Is Your Website Mobile Optimized?

Is Your Website Mobile Optimized?

Smaller firms often struggle just to keep up with maintaining a website. Worrying about a scaled­ down version for mobile users seems like just too much trouble. Today’s blog is all about why this matters to you and why should you bother with a mobile version.

A bit of background: Mobile sites are versions of your website that can be easily read and used on a small mobile screen. What is readable on a laptop of desktop monitor can be too tiny to use on a small screen. Also, the buttons and fields on your forms become impossible to use.

Why does this matter? Three reasons

  1. Showing up in search rankings. If you want to be found in a search and appear high in the ranking, you need to have a “mobile optimized” site. Google has now included the failure to have a mobile optimized site as a specific reason to lower a website in its search rankings. If you don’t have a mobile optimized site, you slip lower in the ranking. Slip lower in the rankings and fewer people ever find you in a search.
  2. More search and web activity now occurs on mobile devices than standard PC and laptops. If you want attention, you need to be “mobile ready.” You can’t just write off those mobile users- ­­there are too many of them.
  3. If your site is too difficult to use on a phone screen, the user is just going to jump to another vendor. There’s nothing else to say.

So the summary is, if you haven’t already done so, you need to bite the bullet and get a mobile optimized site. The internet offers too much business to just ignore the issue.

Seven ‘Must Haves’ for Your Small Business Website

Seven ‘Must Haves’ for Your Small Business Website

Your website represents your business and so building and maintaining it need to be of primary concern to you as a business owner. We often find business owners struggling with their websites saying things like: “My website looks great, but I am not able to convert” or “I invested so much into creating my website, but I don’t get many hits.” These things are very common pains faced by businesses, especially small business. If you aren’t sure where to start your site improvement project, this post will get you rolling in the right direction with seven key areas you need to pay attention to when it comes to your website.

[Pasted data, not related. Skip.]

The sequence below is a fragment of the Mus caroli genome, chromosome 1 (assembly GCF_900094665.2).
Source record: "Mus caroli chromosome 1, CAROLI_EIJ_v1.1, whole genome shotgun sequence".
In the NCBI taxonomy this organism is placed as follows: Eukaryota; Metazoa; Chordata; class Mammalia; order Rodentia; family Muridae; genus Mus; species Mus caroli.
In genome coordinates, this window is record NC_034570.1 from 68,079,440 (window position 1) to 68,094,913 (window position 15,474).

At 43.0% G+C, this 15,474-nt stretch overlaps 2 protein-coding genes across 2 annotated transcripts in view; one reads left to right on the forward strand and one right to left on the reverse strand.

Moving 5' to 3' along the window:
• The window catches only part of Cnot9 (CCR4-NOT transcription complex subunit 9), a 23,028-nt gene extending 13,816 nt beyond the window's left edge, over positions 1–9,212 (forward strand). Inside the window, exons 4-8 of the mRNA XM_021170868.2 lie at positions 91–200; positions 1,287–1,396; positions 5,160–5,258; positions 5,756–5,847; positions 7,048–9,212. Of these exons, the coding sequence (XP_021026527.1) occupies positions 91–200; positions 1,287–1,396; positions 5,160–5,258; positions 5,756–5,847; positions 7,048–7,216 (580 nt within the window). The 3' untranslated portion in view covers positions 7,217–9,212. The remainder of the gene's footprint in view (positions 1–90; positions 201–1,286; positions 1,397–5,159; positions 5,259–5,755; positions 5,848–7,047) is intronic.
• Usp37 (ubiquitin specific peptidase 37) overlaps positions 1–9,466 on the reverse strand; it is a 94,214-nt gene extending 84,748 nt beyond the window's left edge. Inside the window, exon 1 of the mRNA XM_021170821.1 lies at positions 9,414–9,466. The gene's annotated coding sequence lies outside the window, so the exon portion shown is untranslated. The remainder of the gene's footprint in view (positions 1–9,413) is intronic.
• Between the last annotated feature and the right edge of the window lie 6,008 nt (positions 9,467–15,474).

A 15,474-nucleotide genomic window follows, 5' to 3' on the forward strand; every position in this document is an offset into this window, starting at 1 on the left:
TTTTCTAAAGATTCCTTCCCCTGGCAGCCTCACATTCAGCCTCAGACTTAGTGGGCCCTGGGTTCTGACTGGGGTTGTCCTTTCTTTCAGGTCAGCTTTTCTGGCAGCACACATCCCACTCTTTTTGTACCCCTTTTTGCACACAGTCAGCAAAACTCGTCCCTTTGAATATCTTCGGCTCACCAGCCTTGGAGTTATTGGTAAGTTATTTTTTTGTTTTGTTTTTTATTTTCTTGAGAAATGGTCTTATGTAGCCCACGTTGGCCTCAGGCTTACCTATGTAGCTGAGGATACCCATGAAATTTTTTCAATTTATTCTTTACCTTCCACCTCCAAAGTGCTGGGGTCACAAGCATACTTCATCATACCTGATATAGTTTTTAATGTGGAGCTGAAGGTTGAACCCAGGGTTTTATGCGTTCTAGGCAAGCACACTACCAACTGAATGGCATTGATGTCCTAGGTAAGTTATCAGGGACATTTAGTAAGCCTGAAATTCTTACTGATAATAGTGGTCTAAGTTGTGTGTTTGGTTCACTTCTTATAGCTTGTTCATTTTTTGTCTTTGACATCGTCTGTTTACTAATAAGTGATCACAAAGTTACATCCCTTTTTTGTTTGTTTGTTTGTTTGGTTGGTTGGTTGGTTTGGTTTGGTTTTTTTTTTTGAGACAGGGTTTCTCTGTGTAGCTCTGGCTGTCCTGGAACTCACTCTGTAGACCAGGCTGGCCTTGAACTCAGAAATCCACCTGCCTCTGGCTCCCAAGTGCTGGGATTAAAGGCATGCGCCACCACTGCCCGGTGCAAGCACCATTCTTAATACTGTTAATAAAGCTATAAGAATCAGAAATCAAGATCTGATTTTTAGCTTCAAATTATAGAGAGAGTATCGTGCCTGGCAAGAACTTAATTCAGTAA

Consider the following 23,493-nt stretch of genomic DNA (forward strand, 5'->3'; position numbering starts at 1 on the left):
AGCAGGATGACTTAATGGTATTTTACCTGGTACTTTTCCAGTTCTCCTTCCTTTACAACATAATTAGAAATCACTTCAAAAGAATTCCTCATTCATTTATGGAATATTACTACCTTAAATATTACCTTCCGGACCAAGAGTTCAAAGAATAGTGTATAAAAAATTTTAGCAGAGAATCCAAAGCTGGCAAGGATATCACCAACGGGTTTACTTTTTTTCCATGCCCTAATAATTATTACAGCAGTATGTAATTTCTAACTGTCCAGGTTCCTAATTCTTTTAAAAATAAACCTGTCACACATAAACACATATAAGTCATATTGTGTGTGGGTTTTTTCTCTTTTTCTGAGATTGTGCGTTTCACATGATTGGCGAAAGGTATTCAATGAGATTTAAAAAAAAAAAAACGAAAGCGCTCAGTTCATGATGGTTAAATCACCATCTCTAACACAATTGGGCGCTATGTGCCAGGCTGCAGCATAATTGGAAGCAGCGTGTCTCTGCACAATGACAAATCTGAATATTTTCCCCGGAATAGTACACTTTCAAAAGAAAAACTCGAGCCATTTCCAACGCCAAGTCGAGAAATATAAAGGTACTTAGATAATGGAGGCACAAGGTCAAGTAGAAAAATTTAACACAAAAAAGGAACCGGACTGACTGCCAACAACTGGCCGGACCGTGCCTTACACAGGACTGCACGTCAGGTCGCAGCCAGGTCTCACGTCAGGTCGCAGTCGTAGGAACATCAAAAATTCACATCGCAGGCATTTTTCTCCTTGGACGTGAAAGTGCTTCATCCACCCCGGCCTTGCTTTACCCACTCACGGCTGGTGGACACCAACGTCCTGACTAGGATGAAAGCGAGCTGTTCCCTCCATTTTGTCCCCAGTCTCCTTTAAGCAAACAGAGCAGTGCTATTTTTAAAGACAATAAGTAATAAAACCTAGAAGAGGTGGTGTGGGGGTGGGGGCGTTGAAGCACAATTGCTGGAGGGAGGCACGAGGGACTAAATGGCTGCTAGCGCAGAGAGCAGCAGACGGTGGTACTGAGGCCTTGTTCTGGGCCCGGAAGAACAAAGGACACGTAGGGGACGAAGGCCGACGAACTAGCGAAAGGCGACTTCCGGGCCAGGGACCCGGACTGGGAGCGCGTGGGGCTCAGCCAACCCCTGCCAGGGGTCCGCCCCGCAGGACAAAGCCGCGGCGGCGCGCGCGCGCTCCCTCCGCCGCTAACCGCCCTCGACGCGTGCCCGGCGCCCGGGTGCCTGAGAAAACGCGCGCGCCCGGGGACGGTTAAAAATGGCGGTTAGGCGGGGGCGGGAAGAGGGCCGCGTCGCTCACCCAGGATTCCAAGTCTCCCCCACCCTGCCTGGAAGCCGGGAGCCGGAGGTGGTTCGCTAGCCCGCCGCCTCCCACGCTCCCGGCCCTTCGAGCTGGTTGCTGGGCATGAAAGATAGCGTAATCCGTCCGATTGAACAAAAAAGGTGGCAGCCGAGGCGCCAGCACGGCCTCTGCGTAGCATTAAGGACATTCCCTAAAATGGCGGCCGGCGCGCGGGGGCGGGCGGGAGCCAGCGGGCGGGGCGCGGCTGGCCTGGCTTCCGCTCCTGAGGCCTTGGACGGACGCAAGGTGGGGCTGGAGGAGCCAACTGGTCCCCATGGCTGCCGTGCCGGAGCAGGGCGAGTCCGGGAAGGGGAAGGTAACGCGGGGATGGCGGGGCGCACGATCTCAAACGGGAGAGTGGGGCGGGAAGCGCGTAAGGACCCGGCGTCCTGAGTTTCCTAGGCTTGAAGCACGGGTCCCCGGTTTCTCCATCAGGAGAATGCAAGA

1. Content – Make sure your site has a significant amount of content and that the content is relevant and meaningful. Having the right amount of good content adds value and appeals to your target audience. Don’t fill the site with jargon and keywords just for the sake of it, lack of relevant content won’t help you improve your conversion rate.

2. Testimonials – Nothing has more impact on your prospects than them hearing about your product/service from their peers. So make sure your site showcases testimonials from your satisfied customers.

3. Social Media Icons – Social Media, when done correctly, it is a great medium to enhance your brand presence online. Get on popular social media networks and invite your website visitors to join you there – that way they will hear more about you from your fans at the social network.

4. Contact Information – Tell your web visitors how to get in touch with you. They shouldn’t have to search the entire site before knowing how to contact you. Provide your contact information/contact form very clearly for them to use.

5. Tracking – Incorporate a web-site tracker that helps you track the leads that come in from your website. You can use services such as Google Analytics that are free and provide you basic details such as number of hits, location, time spent on pages, etc.

6. Loading Time – Web visitors today have little patience and lots of choices. So, it is important that your site loads quickly, otherwise they move on to the next search result.

7. SEO – Search engine optimization is a key factor in determining the ROI of your website. Make sure your site is optimized for search engines so that it shows up when your prospects search for you.